It may be useful to open "naked" projects, as these can sometimes be found e.g. in popular open-source projects. Nevertheless, the core use case of this feature is to open projects found in a workspace.

Building, testing, debugging, deploying...

Various actions are sensible to perform on a project:

  • build (compile, package, ...)
  • test (JUnit, ...)
  • run (debug, profile, ...)
  • deploy (to a Java EE server, ...)

Eclipse implements these actions using a combination of builders, run configurations, and miscellaneous menu items. NetBeans offers these actions as standard fixtures of the GUI which are bound by the project to concrete implementations. For Ant-based projects, these are usually just Ant targets.

For NetBeans to support such actions on Eclipse projects will take some work. Running a hidden Ant script with appropriate parameters is possible (and would allow reuse of a lot of Ant loggers for stack traces, JUnit, etc.), but seems clumsy. Or the IDE could directly implement appropriate actions.

For the case of building, one interesting possibility is to read the list of builders configured in .project and actually invoke them directly. Eclipse builders are generally written to have minimal dependencies (so they can be run in headless mode as well as from the IDE). NetBeans could in principle load the necessary builder code directly from an Eclipse installation and invoke it. This would ensure that even exotic build steps would be supported out of the box.

The Java builder should probably not be used, since the NetBeans javac would do this part. CompileOnSave is relevant here.


Eclipse projects can have various natures supplied by plug-ins. Supporting them all is impossible; supporting even many will be a challenge. Natures might add implicit classpath entries, builders, and much more. We need to determine which project-related plug-ins are critical to support.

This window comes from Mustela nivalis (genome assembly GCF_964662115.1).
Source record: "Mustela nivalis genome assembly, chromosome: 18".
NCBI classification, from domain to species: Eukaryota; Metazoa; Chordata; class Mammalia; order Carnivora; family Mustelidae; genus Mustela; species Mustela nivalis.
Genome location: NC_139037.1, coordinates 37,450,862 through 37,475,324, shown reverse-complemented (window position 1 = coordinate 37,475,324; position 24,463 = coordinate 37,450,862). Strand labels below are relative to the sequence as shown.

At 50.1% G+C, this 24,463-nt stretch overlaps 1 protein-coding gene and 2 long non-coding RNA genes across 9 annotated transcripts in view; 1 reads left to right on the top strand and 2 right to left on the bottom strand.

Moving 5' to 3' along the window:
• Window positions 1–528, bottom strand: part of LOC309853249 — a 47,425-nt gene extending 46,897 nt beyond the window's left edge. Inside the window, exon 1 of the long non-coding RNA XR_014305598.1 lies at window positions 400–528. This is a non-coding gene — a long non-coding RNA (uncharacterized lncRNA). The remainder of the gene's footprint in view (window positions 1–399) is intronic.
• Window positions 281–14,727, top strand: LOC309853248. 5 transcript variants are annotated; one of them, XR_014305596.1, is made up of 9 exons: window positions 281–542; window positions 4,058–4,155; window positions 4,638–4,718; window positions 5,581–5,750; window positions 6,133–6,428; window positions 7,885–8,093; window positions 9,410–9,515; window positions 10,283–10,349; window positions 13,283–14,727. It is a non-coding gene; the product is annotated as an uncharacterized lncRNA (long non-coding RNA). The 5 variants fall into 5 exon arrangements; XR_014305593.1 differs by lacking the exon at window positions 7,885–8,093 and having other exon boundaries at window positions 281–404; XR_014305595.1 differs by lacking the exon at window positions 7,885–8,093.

(As previously mentioned, it might be possible to sidestep this issue in the special case of builders.)


Obviously Eclipse is not a "competitor" in this space (and to my knowledge it makes no effort to import metadata from other IDEs).

IDEA does a passable job of opening Eclipse projects (you need to go through a special import wizard). It adds some IDEA-specific metadata files, but can share .classpath. We could probably do better for NetBeans.

Feature Priorities

  • Setup
  • (P1) Can open an Eclipse project (e.g. dir containing .project) using just Open Project.
  • (P1) Project in a workspace supported.
  • (P3) Project outside any workspace supported.
  • (P3) Can open an Eclipse workspace dir as a kind of container project.
  • (P3) Can create a brand new Eclipse project with appropriate metadata.
  • Classpath
  • (P1) Can read .classpath for basic classpath information, e.g. to be used in code completion or background compilation.
  • (P2) Understand Eclipse JRE classpath volume type and map to NetBeans Java platform somehow.
  • (P3) Understand exotic volume types coming from plug-ins.
  • (P1) Can add basic classpath entries (JARs, libs, subprojects) using some GUI (Properties dialog, Libraries node).
  • (P1) Can remove or reorder classpath entries using some GUI.
  • (P1) Changes to classpath written back to .classpath.
  • (P3) ...without reformatting unrelated parts of the file.